Back to News

Multigenerational Households – Impact on Employers

The percentage of Americans living in multigenerational households has increased 33% since 1980. After steadily declining for the 40 years prior (1940-1980), the rate reversed and started climbing. The last 4 years have seen sharper rates of increase. 49 million by 2008 vs. 29 million in 1980 lived in such households. This was reported this week in a Pew Research Center Report.

All of the people in the household are impacted by a multi-generational configuration, and I believe the generation most affected is Boomers. 55-65 year-olds are the people most likely to be in the middle of a multi-generational household, with elderly parents living with them, Gen X/Y kids with their own families who can’t afford to buy a home, and, millennials who have returned to (or never left) the nest. Boomers aren’t always the hosts in these households. Some who have struggled with mortgages, foreclosures, etc. are living with their more financially secure Gen X or Gen Y children!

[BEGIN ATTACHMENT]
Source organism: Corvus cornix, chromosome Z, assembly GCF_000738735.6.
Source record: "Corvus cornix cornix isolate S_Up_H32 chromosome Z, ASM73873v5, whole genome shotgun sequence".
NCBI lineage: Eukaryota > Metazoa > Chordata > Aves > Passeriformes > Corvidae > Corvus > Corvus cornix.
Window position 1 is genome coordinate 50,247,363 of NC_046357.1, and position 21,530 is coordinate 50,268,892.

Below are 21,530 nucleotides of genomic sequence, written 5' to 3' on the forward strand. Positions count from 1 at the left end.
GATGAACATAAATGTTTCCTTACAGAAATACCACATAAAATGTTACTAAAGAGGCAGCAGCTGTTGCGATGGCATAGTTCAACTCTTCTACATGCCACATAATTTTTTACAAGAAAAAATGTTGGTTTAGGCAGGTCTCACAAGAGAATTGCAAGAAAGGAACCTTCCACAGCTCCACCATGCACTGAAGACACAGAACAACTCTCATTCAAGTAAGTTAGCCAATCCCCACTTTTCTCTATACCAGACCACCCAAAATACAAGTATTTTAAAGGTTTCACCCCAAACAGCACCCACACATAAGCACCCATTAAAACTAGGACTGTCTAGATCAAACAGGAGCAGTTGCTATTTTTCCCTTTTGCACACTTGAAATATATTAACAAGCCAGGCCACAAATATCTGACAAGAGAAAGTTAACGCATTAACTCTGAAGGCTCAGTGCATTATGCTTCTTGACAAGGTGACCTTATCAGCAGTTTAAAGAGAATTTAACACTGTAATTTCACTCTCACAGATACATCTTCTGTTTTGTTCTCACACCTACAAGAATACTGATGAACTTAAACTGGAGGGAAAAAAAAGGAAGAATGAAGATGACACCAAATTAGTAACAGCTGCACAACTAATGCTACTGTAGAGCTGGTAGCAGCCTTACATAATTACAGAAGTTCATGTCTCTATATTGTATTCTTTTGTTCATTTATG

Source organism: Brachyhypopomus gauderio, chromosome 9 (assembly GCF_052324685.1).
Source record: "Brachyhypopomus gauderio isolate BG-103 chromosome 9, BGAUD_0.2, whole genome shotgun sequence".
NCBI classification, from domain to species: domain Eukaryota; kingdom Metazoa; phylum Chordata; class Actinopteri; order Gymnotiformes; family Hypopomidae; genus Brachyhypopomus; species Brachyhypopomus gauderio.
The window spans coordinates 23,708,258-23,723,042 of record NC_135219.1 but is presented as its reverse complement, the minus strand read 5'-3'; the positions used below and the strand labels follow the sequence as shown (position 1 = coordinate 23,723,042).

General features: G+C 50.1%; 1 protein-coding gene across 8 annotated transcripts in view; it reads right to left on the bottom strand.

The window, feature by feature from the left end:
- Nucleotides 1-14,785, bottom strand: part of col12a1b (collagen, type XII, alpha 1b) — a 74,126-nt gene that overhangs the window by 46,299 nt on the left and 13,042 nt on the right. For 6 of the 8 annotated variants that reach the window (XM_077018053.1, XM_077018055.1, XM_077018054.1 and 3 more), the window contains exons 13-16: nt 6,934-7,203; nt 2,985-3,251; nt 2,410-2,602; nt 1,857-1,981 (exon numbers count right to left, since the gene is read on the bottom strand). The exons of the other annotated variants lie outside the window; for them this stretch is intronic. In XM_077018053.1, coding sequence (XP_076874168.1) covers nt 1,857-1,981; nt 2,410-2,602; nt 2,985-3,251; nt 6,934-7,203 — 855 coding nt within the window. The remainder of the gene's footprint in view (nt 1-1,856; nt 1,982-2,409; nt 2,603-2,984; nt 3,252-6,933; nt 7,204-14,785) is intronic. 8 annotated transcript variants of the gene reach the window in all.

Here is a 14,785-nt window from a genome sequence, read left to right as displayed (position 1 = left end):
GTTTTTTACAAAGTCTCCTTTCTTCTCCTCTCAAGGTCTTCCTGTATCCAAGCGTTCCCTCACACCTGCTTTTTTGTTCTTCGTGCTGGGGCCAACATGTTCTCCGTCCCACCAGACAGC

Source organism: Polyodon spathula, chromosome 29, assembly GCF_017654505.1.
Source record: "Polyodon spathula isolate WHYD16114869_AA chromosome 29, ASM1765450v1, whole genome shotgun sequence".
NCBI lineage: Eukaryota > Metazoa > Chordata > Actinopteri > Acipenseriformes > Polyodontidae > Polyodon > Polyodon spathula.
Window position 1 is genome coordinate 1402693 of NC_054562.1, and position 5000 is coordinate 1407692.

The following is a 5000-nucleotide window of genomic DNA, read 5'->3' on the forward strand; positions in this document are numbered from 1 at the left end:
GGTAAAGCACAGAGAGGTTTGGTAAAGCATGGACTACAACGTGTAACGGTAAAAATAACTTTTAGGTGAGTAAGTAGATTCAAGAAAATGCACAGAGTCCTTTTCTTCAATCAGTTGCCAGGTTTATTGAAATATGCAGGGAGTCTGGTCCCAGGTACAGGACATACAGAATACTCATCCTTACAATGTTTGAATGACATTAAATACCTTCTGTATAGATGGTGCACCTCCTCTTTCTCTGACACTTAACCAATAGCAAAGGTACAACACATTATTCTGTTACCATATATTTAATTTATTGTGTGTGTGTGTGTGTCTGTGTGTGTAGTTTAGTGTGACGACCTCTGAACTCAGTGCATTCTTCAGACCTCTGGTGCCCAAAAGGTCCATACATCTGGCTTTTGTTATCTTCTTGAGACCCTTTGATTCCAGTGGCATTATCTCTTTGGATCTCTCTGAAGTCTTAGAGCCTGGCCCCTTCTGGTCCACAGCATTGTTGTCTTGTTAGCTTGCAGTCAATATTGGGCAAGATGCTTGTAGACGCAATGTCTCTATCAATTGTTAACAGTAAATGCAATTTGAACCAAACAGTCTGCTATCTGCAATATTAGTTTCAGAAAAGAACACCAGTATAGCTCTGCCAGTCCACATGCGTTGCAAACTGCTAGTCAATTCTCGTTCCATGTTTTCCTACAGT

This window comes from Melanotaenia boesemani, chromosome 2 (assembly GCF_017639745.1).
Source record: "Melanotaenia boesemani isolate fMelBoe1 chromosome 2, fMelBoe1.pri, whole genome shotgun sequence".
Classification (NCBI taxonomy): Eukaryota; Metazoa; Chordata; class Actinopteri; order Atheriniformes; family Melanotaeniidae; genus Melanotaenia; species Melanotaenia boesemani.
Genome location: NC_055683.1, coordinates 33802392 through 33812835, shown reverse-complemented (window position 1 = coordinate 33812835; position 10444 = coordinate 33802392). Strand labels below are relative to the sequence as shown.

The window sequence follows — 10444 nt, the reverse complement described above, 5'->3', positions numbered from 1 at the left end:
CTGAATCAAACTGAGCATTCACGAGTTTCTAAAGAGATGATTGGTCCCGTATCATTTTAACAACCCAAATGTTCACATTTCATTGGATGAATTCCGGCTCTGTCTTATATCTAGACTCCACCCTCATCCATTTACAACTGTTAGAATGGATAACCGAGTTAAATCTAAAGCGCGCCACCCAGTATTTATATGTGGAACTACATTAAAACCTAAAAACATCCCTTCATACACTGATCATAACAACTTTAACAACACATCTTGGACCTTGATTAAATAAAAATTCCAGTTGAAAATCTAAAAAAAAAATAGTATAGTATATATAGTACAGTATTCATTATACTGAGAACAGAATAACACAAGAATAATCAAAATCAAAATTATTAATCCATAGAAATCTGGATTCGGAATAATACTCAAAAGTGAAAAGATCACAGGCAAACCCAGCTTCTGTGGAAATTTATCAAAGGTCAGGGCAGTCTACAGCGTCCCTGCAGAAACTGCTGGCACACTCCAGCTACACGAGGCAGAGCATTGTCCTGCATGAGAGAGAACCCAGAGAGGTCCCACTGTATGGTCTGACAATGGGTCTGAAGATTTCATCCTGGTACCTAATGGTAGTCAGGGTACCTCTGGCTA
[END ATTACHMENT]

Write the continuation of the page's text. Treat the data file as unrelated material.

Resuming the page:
What does this mean for employers and the workplace? Flexibility is the key.

  • Time vs. money – people in multi-gen families often need extra time to care for elderly parents, children or grandchildren. Give them flex scheduling, and extra vacation time. Surveys of boomers have indicated that if they could have 6 weeks of vacation, even if some was unpaid, they would continue to work further into their senior years.
  • Recognize the value of Boomers, who are often your most knowledgeable and productive people. They are excellent leaders, hard workers, and actually statistically quite healthy. It pays to keep them fully utilized. After this recent recession, many have lost major chunks of their retirement money, and are highly motivated to keep working.
  • Flexible Pay and Benefits: Cafeteria plans for benefits enable people to get what they need, whether it be child care or hospice care. Deferred compensation could be a great benefit today, as people rebuild their nest eggs and postpone retirement.
  • Sensitivity: With so many people in close quarters, possibly having financial, health and relationship issues at home, recognize that people may be under more personal stress as a result.

Generations United is a DC based organization with many good resources on multi-gen living and other issues.